"I call heaven and earth to witness against you today that I have set before you life and death, blessings and curses. Choose life so that you and your descendants may live, loving the LORD your God, obeying him, and holding fast to him; for that means life to you and length of days."


We pray...

... for peace in the world.

... for the strength to stand up to the demons that hide behind unjust laws and the false religion that props up injustice.

... for an end to apartheid, racial segregation and ethnic cleansing.

... for the youth of New Zealand and elsewhere who are driven by unhappiness in their lives to commit suicide; for an end to the poverty, bullying and dysfunctional home lives that contribute to their misery. DETAILS

... for those killed of injured in a bomb explosion at the gates of a kindergarten in Fengxian in the eastern Chinese province of Jiangsu. DETAILS

... for those who have died and for those who mourn their passing.

... for those who are unwell and for those caring for them.

... for those, both close to us and far off, who we hold in our personal prayers.

... for ourselves.


Our Father, who art in heaven,
hallowed be thy name;
thy kingdom come;
thy will be done;
on earth as it is in heaven.
Give us this day our daily bread.
And forgive us our trespasses,
as we forgive those who trespass against us.
And lead us not into temptation;
but deliver us from evil.
For thine is the kingdom,
the power and the glory,
for ever and ever. Amen.


From "Theophilus to Autolycus" by by Theophilus of Antioch:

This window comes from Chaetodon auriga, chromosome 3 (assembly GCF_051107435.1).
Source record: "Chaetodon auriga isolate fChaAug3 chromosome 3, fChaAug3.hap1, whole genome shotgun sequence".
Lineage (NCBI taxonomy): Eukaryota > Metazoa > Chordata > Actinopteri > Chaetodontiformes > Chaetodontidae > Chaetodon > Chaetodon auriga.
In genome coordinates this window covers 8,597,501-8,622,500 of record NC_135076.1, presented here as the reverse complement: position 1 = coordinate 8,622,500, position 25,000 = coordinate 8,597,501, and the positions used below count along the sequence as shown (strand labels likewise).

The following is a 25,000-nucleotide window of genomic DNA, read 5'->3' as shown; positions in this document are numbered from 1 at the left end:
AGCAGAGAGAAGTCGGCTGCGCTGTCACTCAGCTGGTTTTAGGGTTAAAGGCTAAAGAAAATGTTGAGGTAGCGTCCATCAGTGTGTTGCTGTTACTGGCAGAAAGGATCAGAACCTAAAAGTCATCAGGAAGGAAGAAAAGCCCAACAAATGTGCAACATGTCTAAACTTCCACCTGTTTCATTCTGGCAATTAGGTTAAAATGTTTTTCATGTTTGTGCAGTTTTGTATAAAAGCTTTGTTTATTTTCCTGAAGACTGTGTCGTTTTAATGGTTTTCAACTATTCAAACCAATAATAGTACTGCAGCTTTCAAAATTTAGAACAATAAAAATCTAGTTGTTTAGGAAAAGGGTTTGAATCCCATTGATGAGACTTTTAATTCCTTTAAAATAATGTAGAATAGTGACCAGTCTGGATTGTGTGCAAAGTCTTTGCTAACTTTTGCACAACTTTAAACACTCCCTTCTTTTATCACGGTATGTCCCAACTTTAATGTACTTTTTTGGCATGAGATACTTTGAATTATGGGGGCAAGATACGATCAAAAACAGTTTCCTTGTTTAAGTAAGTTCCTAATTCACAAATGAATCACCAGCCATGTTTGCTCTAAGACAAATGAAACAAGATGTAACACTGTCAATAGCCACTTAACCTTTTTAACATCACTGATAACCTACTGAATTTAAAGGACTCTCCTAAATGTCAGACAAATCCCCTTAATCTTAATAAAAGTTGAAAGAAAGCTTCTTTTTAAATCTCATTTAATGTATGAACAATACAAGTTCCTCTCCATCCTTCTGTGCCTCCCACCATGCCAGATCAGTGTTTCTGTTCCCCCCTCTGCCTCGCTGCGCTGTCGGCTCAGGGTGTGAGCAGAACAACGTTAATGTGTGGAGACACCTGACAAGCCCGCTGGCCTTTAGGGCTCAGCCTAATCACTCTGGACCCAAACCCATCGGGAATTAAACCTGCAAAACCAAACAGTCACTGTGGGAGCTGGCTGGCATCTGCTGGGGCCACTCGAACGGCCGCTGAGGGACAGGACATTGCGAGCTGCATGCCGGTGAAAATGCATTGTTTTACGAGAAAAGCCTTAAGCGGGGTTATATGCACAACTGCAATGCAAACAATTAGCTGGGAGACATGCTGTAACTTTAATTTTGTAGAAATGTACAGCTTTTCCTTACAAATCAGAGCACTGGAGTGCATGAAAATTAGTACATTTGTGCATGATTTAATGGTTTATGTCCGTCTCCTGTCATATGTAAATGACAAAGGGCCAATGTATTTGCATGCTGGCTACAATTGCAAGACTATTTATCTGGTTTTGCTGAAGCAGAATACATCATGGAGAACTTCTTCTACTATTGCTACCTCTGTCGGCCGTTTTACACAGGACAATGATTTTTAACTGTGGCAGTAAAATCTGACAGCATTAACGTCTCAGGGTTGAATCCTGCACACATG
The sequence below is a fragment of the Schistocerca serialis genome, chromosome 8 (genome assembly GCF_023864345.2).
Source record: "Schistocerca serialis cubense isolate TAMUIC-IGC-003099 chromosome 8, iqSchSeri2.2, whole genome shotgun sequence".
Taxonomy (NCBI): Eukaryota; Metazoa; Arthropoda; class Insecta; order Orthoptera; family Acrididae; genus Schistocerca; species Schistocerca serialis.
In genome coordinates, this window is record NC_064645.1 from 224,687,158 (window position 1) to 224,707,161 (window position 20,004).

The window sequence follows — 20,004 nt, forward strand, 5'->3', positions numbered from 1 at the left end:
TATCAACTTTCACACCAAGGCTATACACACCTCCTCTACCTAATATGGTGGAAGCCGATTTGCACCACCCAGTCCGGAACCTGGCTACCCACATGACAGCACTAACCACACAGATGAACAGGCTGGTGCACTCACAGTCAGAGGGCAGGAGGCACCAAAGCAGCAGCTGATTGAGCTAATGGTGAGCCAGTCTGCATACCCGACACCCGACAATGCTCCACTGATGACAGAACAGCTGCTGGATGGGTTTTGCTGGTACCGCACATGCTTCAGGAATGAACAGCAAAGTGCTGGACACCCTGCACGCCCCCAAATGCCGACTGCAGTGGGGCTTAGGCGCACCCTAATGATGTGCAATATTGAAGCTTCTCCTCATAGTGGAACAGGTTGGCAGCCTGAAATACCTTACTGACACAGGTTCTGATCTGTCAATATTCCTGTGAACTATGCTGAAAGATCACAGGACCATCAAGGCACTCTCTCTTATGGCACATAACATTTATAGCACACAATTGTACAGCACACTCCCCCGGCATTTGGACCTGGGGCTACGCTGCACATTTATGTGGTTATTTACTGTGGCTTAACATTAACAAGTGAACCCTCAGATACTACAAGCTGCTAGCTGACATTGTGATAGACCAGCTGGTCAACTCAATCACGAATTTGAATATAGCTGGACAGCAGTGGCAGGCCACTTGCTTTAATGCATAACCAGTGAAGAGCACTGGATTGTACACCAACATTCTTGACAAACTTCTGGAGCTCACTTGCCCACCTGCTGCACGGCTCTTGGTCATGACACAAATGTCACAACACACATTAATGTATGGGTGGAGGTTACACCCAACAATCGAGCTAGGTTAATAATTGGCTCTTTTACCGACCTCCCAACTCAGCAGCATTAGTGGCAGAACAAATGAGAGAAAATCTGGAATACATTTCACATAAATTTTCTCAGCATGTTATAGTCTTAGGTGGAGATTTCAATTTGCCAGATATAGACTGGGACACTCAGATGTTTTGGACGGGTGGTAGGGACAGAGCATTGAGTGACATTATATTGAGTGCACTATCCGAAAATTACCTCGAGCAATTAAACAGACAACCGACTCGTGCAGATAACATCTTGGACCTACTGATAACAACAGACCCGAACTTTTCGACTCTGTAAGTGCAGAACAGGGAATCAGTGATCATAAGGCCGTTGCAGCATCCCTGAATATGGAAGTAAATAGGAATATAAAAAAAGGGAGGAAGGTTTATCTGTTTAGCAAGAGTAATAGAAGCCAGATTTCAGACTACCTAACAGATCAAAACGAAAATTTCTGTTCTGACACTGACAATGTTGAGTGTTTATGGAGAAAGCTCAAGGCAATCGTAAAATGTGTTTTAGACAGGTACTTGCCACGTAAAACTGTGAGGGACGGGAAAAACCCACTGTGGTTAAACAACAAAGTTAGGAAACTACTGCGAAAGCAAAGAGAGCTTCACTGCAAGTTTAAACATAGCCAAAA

You will say, then, to me, “Do you, who see God, explain to me the appearance of God.”

Hear, O man. The appearance of God is ineffable and indescribable, and cannot be seen by eyes of flesh. For in glory he is incomprehensible, in greatness unfathomable, in height inconceivable, in power incomparable, in wisdom unrivalled, in goodness inimitable, in kindness unutterable.

For if I say he is light, I name but his own work; if I call him word, I name but his sovereignty; if I call him mind, I speak but of his wisdom; if I say he is spirit, I speak of his breath; if I call him wisdom, I speak of his offspring; if I call him strength, I speak of his sway; if I call him power, I am mentioning his activity; if providence, I but mention his goodness; if I call him kingdom, I but mention his glory; if I call him Lord, I mention his being judge; if I call him judge, I speak of him as being just; if I call him father, I speak of all things as being from him; if I call him fire, I but mention his anger.

You will say, then, to me, “Is God angry?”

Yes; he is angry with those who act wickedly, but he is good, and kind, and merciful, to those who love and fear him; for he is a chastener of the godly, and father of the righteous; but he is a judge and punisher of the impious.


God and father of all, in your love you made all the nations of the world to be a family, and your son taught us to love one another. Yet our world is riven apart
with prejudice, arrogance, and pride. Help the different races to love and understand one another better. Increase among us sympathy, tolerance, and goodwill, that we may learn to appreciate the gifts that other races bring to us,
and to see in all people our brothers and sisters for whom Christ died. Save us from jealousy, hatred, and fear, and help us to live together as members of one family at home in the world, sons and daughters of one father who live in the liberty of the children of God; through Jesus Christ our Lord. Amen.

May the Lord bless us, protect us from all evil and bring us to everlasting life. Amen.